But then the Professor has one of his burrows in that region, and puts everything in high colors relating to it. That is his way about everything.——I hold any man cheap,—he said,—of whom nothing stronger can be uttered than that all his geese are swans.——How is that, Professor?—said I;—I should have set you down for one of that sort.——Sir,—said he,—I am proud to say, that Nature has so far enriched me, that I cannot own so much as a duck without seeing in it as pretty a swan as ever swam the basin in the garden of Luxembourg. And the Professor showed the whites of his eyes devoutly, like one returning thanks after a dinner of many courses.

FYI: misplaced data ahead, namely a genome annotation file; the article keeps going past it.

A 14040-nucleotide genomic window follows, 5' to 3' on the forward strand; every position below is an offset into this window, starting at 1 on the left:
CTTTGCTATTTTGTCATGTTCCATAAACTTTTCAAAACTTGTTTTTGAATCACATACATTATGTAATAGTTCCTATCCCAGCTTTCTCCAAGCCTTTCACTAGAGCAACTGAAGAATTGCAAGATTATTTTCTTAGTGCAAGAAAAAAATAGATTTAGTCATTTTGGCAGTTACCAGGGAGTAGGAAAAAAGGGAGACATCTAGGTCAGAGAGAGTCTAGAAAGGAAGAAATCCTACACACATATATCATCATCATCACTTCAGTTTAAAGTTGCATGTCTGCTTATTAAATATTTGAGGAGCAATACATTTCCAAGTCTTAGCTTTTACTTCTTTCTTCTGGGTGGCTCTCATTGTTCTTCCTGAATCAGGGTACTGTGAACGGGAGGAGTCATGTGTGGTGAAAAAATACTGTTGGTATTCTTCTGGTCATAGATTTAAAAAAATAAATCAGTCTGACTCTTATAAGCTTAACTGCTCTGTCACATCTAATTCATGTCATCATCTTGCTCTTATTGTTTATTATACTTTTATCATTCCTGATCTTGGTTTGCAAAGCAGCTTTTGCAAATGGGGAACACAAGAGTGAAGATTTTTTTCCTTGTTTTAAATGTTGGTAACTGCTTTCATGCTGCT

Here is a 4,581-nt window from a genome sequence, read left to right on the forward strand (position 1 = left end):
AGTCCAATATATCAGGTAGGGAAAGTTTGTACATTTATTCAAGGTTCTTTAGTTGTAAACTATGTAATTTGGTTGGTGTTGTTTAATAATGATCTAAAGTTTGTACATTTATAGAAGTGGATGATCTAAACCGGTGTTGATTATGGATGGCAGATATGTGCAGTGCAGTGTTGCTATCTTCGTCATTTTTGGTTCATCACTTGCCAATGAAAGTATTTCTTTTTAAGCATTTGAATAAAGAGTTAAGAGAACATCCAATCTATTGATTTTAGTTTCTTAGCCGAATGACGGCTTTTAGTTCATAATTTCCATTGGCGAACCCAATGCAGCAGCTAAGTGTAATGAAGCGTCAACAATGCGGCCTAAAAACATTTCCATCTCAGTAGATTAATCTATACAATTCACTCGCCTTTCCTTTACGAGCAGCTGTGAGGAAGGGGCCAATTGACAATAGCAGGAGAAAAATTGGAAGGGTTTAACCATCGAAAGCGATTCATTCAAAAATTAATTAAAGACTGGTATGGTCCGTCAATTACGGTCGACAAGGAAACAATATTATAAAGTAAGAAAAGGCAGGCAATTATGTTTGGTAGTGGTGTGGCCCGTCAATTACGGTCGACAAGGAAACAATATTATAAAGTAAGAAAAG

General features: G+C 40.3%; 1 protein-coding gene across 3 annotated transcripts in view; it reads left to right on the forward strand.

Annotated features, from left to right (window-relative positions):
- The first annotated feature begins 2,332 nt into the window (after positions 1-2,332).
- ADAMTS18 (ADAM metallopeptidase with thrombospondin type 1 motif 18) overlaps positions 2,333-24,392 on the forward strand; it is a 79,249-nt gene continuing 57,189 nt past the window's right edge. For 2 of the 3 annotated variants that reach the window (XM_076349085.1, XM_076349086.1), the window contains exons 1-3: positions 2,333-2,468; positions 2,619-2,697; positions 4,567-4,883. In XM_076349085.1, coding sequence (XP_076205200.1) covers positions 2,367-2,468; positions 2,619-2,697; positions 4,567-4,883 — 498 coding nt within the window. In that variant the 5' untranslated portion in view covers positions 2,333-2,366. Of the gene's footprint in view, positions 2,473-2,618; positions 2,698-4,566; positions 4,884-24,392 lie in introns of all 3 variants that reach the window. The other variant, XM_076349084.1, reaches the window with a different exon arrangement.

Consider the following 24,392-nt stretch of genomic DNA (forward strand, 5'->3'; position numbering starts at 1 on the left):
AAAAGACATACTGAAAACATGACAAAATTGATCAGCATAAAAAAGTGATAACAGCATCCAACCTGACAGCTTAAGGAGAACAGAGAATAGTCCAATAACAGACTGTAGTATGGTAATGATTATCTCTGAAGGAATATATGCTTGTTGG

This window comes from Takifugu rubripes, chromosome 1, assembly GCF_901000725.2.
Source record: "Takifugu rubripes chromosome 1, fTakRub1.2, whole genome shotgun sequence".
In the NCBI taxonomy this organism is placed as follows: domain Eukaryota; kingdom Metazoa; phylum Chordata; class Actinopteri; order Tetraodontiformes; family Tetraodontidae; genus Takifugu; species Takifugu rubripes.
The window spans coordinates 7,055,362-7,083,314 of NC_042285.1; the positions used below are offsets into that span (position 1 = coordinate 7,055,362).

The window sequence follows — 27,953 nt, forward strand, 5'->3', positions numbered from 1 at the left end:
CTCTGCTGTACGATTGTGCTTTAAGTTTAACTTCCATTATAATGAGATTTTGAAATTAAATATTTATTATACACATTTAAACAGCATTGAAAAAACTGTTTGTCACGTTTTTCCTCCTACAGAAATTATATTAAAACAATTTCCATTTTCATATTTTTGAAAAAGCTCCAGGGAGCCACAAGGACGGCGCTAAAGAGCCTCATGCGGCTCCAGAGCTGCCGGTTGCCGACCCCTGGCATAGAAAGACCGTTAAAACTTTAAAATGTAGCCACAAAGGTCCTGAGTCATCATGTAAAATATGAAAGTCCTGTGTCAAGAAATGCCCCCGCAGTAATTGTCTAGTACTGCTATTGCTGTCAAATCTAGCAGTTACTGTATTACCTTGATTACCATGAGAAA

I don’t know anything sweeter than this leaking in of Nature through all the cracks in the walls and floors of cities. You heap up a million tons of hewn rocks on a square mile or two of earth which was green once. The trees look down from the hillsides and ask each other, as they stand on tiptoe,—“What are these people about?” And the small herbs at their feet look up and whisper back,—“We will go and see.” So the small herbs pack themselves up in the least possible bundles, and wait until the wind steals to them at night and whispers,—“Come with me.” Then they go softly with it into the great city,—one to a cleft in the pavement, one to a spout on the roof, one to a seam in the marbles over a rich gentleman’s bones, and one to the grave without a stone where nothing but a man is buried,—and there they grow, looking down on the generations of men from moldy roofs, looking up from between the less-trodden pavements, looking out through iron cemetery-railings. Listen to them, when there is only a light breath stirring, and you will hear them saying to each other,—“Wait awhile!” The words run along the telegraph of those narrow green lines that border the roads leading from the city, until they reach the slope of the hills, and the trees repeat in low murmurs to each other,—“Wait awhile!” By and by the flow of life in the street ebbs, and the old leafy inhabitants—the smaller tribes always in front—saunter in, one by one, very careless seemingly, but very tenacious, until they swarm so that the great stones gape from each other with the crowding of their roots, and the feldspar begins to be picked out of the granite to find them food. At last the trees take up their solemn line of march, and never rest until they have encamped in the market-place. Wait long enough and you will find an old doting oak hugging a huge worn block in its yellow underground arms; that was the cornerstone of the State-House. Oh, so patient she is, this imperturbable Nature.